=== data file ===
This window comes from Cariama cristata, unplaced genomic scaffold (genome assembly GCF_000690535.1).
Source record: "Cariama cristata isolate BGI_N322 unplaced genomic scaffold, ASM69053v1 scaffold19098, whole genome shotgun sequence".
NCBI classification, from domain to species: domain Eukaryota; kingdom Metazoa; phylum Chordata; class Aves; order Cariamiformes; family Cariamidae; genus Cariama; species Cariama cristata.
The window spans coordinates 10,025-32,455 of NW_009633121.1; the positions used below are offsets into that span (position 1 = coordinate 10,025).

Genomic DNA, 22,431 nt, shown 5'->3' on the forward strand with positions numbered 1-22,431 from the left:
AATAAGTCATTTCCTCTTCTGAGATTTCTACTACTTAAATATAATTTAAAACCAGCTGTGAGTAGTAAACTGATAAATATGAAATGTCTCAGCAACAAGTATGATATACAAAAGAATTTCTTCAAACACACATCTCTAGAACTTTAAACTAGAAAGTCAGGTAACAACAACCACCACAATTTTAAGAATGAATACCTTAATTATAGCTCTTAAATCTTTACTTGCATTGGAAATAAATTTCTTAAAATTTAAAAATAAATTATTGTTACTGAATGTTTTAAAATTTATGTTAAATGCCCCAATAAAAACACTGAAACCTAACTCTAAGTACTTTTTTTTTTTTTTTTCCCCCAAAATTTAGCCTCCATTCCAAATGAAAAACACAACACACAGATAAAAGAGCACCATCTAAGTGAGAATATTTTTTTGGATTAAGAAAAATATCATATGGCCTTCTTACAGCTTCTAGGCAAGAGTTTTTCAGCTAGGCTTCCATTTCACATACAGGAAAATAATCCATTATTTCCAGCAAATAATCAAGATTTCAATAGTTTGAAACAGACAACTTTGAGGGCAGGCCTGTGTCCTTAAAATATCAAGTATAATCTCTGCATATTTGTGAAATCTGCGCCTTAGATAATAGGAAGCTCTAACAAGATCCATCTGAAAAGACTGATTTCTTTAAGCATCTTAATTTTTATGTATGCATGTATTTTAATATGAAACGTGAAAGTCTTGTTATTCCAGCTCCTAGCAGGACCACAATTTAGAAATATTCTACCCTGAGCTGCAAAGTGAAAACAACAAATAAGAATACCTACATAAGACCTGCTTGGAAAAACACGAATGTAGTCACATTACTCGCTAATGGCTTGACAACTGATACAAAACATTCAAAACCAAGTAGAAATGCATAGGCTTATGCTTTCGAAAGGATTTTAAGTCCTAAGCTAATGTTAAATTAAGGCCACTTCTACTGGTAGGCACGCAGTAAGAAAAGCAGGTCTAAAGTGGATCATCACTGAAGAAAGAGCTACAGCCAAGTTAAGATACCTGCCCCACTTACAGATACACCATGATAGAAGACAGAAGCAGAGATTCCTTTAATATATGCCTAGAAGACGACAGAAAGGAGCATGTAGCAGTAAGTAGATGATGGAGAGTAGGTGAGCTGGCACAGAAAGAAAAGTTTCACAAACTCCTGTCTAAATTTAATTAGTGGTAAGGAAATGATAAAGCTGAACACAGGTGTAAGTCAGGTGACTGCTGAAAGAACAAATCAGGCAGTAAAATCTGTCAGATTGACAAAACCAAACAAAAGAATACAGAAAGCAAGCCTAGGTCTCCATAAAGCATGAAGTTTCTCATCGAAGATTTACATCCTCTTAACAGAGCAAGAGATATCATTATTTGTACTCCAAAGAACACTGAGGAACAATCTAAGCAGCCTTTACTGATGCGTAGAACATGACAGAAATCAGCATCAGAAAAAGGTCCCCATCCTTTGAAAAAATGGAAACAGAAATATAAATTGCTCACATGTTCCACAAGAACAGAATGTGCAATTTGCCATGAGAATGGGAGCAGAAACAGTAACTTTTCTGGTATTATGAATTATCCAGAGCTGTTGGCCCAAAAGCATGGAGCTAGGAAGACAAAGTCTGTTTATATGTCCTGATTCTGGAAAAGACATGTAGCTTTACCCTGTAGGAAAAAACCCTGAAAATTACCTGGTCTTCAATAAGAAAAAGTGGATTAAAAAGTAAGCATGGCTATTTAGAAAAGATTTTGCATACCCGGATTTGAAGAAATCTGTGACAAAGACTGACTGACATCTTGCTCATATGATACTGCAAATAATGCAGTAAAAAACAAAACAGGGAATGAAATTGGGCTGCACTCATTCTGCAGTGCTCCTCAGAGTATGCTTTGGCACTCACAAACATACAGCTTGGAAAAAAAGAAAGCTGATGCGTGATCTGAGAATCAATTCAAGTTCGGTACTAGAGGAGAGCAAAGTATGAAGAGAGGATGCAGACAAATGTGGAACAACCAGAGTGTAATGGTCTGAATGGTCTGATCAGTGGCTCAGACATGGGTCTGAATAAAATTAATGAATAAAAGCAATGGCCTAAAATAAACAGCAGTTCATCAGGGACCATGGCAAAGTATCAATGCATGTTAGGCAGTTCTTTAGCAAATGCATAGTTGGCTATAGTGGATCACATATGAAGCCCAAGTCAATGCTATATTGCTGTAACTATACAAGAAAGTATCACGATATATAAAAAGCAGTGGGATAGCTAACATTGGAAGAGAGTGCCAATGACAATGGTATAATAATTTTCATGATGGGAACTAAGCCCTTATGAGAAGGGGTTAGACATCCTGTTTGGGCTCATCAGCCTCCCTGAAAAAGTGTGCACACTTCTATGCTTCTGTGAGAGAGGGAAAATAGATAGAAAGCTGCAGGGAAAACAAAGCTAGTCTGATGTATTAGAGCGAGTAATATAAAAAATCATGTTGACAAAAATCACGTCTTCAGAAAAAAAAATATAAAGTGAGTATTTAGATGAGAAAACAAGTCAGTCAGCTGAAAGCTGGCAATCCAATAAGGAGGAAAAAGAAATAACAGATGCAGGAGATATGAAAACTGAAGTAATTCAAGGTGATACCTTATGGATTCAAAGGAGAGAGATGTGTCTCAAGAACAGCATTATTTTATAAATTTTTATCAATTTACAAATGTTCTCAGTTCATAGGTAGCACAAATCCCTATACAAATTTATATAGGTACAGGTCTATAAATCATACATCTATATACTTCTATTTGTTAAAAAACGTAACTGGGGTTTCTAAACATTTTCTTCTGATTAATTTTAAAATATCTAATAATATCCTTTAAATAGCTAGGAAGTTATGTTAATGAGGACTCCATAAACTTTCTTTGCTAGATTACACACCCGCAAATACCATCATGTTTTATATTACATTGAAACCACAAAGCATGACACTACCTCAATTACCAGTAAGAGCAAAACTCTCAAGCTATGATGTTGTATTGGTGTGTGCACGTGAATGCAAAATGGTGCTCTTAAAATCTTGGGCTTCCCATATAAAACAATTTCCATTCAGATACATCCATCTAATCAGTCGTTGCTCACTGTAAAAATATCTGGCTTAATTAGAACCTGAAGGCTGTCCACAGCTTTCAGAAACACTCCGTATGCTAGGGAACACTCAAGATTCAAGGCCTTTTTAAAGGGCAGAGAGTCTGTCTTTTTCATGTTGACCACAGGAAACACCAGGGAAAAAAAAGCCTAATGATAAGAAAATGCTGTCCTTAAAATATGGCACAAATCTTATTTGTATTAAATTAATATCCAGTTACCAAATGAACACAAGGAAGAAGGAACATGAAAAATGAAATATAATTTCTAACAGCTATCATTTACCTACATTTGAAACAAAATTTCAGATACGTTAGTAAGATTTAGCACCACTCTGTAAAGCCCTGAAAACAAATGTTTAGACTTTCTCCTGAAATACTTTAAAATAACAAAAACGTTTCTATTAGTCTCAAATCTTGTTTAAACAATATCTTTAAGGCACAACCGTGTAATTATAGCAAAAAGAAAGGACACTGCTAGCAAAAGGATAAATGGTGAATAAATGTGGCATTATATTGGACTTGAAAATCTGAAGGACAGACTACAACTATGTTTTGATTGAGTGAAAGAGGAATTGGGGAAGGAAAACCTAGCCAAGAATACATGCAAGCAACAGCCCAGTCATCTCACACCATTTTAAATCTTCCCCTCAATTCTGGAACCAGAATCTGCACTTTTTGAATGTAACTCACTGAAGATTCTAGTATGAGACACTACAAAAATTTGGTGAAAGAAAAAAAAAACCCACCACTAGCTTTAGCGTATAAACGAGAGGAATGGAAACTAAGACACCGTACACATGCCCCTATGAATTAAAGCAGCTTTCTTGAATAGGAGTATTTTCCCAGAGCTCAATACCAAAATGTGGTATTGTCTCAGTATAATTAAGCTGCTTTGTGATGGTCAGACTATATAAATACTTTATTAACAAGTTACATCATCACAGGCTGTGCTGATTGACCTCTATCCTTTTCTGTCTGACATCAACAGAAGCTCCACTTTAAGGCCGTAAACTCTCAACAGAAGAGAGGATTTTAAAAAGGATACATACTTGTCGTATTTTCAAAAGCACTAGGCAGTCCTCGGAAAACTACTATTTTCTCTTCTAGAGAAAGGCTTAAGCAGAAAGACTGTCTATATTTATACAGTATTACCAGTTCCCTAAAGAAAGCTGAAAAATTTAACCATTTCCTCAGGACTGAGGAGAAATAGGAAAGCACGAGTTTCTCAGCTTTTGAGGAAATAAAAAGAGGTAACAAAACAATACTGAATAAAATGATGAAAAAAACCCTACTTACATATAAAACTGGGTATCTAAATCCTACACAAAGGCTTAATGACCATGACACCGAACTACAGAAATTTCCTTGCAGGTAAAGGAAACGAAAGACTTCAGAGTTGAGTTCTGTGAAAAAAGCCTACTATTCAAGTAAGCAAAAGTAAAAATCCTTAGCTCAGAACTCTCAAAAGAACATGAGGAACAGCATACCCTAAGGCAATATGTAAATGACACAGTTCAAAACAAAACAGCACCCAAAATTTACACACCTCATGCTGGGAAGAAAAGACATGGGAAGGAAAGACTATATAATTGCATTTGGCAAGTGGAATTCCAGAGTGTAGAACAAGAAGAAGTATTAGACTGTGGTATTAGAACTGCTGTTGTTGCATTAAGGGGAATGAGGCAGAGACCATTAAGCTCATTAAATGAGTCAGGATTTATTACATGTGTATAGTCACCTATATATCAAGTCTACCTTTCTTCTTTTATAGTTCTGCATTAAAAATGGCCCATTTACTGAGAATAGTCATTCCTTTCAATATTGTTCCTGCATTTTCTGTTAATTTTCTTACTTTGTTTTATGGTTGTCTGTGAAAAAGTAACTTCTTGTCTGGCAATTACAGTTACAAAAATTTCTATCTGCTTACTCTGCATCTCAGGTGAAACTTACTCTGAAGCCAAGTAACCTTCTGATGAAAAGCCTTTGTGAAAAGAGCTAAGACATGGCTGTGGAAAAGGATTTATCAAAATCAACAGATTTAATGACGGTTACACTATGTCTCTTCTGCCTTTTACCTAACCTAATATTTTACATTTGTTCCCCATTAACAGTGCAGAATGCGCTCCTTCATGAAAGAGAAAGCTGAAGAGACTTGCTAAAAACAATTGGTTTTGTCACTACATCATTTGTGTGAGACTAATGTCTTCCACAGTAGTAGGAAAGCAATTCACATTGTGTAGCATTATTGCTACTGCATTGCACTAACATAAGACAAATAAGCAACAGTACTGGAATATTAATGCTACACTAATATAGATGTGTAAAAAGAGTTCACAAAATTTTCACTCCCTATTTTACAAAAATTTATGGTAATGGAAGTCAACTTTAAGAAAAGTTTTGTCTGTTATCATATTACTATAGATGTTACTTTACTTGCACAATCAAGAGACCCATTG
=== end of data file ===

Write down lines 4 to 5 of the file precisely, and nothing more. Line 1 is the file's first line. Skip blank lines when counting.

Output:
The window spans coordinates 10,025-32,455 of NW_009633121.1; the positions used below are offsets into that span (position 1 = coordinate 10,025).

Genomic DNA, 22,431 nt, shown 5'->3' on the forward strand with positions numbered 1-22,431 from the left: